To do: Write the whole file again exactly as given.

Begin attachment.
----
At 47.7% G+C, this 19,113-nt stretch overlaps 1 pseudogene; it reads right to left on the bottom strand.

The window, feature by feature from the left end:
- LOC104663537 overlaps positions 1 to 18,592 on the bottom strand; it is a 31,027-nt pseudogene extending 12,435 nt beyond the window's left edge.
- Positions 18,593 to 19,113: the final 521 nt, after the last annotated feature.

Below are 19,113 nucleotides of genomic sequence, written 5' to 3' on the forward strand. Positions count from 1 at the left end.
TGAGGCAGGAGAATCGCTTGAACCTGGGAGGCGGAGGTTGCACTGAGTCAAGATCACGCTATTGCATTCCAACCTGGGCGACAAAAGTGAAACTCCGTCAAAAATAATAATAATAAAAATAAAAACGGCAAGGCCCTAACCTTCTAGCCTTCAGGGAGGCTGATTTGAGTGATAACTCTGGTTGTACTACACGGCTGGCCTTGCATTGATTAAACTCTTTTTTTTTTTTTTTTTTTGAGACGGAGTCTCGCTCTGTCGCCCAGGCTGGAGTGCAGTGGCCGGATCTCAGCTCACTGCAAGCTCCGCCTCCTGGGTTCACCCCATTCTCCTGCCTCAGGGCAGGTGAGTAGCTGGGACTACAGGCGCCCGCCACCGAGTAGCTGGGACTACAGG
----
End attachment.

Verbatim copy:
At 47.7% G+C, this 19,113-nt stretch overlaps 1 pseudogene; it reads right to left on the bottom strand.

The window, feature by feature from the left end:
- LOC104663537 overlaps positions 1 to 18,592 on the bottom strand; it is a 31,027-nt pseudogene extending 12,435 nt beyond the window's left edge.
- Positions 18,593 to 19,113: the final 521 nt, after the last annotated feature.

Below are 19,113 nucleotides of genomic sequence, written 5' to 3' on the forward strand. Positions count from 1 at the left end.
TGAGGCAGGAGAATCGCTTGAACCTGGGAGGCGGAGGTTGCACTGAGTCAAGATCACGCTATTGCATTCCAACCTGGGCGACAAAAGTGAAACTCCGTCAAAAATAATAATAATAAAAATAAAAACGGCAAGGCCCTAACCTTCTAGCCTTCAGGGAGGCTGATTTGAGTGATAACTCTGGTTGTACTACACGGCTGGCCTTGCATTGATTAAACTCTTTTTTTTTTTTTTTTTTTGAGACGGAGTCTCGCTCTGTCGCCCAGGCTGGAGTGCAGTGGCCGGATCTCAGCTCACTGCAAGCTCCGCCTCCTGGGTTCACCCCATTCTCCTGCCTCAGGGCAGGTGAGTAGCTGGGACTACAGGCGCCCGCCACCGAGTAGCTGGGACTACAGG